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|Monday 17th of April 2017, 10:22 - 1|
Member since: 22/02/17
Step 1 - Design Your Drop Ceiling Grid
It starts with a game plan. Literally, measure and make a TO SCALE drawing of each room. Then layout your tile spacing and see how it looks. Like tiling a floor, you want to make sure your outer edge ceiling tiles aren't too small. Ideally they will be evenly placed along the perimeter.
There are several websites and videos online on how to lay out a room. I was super annoyed though that every video on the web assumes you have a simple square shaped room. If you do, you've got a huge advantage in figuring out how to install a drop ceiling. Both of my main rooms had cut ins, jut outs, and soffits. If that's the same for you, use the videos as a starting point, lay out your room and make tweaks one direction or the other to avoid small tiles near those obstructions.
Step 2 - Install the L-Channel
How to install a drop ceiling using these L channels - deep 100mm ceiling channel
Here's an nicely mitered L channel on an outside corner. While learning how to install a drop ceiling be sure to take the extra time to get these corners correct.
Now, time to get your hands dirty. Determine the drop you are going with and measure around the perimeter of the room down from the floor joists that amount. Mark the location of your wall studs and using self taping drywall screws, adhere the L-Channel to the wall.
Interior corners are simple - Either overlap the two pieces or butt them together. Exterior corners can similarly be butted together but to give them a sharper look, I overlapped them and cut one on a 45 degree angle to give the appearance of a mitered corner.
Step 3 - Install the T-Channel
The main T runs perpendicular to the floor joists. Place your first main piece of T-Channel spaced away from your wall suspended ceiling systems as determined in your grid layout.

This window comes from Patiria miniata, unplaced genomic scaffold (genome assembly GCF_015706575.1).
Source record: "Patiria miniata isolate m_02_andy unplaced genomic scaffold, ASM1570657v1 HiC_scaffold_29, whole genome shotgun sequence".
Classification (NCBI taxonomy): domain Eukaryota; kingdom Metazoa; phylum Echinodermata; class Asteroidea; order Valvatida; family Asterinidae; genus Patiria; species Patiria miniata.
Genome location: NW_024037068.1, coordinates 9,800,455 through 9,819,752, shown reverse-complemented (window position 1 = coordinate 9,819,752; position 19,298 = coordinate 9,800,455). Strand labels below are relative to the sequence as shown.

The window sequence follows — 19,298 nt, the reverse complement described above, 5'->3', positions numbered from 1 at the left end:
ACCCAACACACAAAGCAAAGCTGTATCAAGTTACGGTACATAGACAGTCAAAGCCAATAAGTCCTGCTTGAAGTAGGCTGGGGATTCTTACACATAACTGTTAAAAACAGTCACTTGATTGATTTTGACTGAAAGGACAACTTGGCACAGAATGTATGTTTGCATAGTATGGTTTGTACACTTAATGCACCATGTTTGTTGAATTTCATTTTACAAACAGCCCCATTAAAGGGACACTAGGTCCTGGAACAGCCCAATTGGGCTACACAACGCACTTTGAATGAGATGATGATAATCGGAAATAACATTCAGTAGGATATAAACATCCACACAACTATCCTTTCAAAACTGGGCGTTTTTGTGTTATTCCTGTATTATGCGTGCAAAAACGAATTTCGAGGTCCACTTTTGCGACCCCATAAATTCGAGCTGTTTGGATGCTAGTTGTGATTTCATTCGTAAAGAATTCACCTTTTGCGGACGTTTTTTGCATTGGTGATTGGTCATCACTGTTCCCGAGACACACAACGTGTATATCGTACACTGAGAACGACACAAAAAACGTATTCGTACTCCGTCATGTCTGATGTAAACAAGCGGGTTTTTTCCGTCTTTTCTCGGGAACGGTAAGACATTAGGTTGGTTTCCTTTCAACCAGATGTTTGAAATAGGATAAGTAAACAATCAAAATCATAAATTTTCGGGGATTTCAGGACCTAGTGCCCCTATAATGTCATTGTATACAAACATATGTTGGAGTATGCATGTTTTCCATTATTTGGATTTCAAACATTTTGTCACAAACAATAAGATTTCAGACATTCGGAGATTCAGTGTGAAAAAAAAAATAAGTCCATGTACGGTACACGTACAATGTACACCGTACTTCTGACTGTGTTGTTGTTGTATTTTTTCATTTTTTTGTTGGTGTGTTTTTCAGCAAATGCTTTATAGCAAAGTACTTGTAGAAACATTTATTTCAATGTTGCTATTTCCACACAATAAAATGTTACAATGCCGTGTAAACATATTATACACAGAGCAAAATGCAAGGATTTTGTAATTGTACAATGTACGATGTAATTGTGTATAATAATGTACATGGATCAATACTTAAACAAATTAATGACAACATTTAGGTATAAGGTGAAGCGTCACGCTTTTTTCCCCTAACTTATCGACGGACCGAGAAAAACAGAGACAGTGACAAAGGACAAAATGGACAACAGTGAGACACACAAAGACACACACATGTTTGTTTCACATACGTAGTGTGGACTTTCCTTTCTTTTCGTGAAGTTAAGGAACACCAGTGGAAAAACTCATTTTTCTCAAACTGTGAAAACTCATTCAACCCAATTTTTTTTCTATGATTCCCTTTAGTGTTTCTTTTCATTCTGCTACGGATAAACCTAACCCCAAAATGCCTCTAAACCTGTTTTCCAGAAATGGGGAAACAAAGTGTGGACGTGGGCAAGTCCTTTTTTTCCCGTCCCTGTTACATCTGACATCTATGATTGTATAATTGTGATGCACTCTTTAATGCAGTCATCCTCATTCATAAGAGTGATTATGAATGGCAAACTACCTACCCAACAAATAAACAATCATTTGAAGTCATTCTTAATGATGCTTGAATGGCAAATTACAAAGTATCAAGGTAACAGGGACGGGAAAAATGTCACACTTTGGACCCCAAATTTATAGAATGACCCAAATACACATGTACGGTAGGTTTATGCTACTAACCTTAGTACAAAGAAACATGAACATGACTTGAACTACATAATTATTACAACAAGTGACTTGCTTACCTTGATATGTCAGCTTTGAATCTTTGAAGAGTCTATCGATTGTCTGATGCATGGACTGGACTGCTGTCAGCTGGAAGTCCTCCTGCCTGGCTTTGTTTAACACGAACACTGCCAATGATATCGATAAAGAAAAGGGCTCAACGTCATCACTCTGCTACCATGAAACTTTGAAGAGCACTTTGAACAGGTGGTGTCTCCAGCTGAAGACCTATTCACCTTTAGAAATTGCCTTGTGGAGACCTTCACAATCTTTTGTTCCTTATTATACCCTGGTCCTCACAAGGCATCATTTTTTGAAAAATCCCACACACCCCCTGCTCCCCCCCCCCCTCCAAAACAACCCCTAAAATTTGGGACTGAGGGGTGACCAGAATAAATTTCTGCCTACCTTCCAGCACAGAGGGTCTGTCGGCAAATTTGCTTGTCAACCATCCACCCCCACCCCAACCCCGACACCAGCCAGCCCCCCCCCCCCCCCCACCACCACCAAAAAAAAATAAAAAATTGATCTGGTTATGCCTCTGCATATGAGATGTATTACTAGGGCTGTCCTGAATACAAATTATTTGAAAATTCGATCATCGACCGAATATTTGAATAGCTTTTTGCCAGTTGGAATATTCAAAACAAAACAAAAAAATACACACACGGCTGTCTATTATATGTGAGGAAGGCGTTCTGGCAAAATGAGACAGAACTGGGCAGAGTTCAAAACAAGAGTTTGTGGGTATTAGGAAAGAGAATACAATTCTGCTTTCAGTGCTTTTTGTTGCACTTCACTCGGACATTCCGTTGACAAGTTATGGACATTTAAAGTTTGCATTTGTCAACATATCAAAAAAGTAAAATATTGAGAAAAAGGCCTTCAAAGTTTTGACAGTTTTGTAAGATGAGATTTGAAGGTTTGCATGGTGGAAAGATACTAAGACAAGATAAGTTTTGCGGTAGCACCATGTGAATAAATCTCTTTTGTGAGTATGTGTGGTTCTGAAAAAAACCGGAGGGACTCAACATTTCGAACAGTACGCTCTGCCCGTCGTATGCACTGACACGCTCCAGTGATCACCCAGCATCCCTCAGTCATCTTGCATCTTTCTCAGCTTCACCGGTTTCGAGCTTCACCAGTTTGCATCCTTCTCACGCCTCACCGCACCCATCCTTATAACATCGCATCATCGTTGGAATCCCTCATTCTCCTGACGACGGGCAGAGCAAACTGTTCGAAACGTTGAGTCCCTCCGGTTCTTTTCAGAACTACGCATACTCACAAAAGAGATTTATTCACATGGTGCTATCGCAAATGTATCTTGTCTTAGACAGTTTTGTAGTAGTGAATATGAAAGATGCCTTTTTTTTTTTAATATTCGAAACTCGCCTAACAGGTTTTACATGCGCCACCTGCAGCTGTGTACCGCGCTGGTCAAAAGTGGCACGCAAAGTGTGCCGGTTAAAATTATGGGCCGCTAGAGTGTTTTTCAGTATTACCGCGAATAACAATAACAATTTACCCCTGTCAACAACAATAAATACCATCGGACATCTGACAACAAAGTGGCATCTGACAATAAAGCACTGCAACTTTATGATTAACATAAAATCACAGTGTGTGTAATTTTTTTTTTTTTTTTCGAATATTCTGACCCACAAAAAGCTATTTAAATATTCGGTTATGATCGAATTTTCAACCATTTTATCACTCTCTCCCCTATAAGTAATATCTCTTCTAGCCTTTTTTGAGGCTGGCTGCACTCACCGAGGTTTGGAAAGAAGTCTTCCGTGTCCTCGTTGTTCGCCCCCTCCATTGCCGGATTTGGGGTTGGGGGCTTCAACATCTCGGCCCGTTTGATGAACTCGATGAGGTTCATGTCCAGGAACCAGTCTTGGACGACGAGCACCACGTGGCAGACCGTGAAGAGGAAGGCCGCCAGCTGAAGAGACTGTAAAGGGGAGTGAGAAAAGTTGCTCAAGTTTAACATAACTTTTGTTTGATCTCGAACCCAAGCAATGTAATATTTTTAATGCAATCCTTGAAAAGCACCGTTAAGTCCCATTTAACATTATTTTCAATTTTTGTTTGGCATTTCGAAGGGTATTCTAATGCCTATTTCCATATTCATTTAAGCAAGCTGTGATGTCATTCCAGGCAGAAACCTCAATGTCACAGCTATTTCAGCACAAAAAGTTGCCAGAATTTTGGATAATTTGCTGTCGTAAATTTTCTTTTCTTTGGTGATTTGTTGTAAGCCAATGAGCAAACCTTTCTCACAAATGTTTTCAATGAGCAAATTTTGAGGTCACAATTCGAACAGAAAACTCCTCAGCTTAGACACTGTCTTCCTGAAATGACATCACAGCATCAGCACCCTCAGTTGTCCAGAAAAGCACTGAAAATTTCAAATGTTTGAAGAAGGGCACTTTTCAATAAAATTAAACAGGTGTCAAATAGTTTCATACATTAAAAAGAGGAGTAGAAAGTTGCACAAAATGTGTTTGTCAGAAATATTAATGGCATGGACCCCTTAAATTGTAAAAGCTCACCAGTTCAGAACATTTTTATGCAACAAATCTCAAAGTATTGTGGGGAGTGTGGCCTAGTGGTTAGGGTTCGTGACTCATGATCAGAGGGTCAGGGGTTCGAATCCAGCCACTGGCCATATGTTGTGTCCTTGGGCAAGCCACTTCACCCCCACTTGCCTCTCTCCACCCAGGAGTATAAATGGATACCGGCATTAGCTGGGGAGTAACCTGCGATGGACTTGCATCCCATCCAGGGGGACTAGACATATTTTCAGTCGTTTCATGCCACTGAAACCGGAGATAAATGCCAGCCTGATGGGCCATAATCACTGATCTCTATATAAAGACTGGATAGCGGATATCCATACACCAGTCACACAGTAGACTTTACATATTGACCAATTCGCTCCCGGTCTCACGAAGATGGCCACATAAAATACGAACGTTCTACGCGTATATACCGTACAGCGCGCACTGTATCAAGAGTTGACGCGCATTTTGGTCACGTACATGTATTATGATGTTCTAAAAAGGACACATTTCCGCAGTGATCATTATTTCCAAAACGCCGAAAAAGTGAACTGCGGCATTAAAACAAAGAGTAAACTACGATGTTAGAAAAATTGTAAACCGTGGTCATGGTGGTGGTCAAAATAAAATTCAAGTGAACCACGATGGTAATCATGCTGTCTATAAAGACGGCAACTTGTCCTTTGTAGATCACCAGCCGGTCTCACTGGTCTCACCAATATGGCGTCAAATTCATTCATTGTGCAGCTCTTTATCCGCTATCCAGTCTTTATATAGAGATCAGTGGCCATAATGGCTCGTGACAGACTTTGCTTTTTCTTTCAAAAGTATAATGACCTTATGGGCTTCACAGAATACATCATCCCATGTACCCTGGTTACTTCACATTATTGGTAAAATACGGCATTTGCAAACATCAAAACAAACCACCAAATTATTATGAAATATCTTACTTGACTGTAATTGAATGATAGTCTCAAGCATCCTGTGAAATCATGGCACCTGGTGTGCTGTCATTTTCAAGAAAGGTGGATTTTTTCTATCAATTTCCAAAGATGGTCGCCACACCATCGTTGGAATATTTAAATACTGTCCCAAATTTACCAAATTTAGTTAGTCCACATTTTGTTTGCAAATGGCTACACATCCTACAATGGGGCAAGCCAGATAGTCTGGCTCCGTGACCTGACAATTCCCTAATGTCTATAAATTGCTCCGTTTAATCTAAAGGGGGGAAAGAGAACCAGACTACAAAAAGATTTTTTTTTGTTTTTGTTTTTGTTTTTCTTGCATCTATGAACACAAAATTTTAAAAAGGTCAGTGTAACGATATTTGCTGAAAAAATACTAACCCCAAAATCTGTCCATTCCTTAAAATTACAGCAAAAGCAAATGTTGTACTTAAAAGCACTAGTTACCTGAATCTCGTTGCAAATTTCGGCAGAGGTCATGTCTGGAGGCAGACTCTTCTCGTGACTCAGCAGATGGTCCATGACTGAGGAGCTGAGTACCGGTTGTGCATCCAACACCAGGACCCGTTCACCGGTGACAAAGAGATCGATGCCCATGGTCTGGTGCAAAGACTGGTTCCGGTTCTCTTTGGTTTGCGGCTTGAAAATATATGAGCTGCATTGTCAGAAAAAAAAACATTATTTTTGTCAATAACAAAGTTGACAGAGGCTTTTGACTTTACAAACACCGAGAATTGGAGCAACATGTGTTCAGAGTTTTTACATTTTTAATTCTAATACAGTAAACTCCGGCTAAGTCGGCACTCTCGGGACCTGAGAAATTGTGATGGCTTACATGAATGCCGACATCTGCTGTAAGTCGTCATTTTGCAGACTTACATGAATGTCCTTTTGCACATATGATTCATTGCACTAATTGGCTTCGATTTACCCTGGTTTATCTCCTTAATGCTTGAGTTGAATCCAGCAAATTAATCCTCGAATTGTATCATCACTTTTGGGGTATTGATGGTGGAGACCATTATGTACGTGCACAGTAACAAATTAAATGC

These pieces of channel will be supported on either end by the L channel and will be supported in the middle by the eyelets and wire spaced approximately 2-4 feet apart. This amounts to about every other or every third joist.
Once you have the wire loosely run through the channel and the eyelets, next work to ensure the channel is level. One good strategy is to run a string taut from wall to wall in line with the L-Channel. Then pull the individual wires tight to bring the T-Channel in line with the string. Wrap the wire around itself to ensure it doesn't sag or come loose with the weight of the tile. Rinse and repeat this process with the T-Channel spaced 4 feet apart until all the channel is up.
Step 4 - Install the Cross Ts
Cross T installation is a snap. Sorry, bad pun. You need to snap in the 4 foot cross T's. Again if using 2x2 tiles, the 2 foot cross T's as well. It's easiest to do both at once for a smoother install. Start with full T's and once complete move to the edges. Measure and cut each T to size. Always cut a bevel on the wall end to avoid interference with the wall.
As you are going, drop in a couple full tiles to square up the grid. Definitely do this before cutting the edge tiles to ensure the grid is totally square.
Drop ceiling light cut out of suspended steel channel system.
After all the T's are installed, drop in all of the full tiles and move on to the edge pieces. Measure and cut these as well.
If you bought tiles with a reveal, the best way to get an accurate cut is to first cut the tile to size and set it into place. Then score the tile along the edge, remove the tile and cut the reveal. This can fairly accurately be done by hand and by eyeballing the depth of the cut. After 1 or 2 cuts, you'll get used to it.
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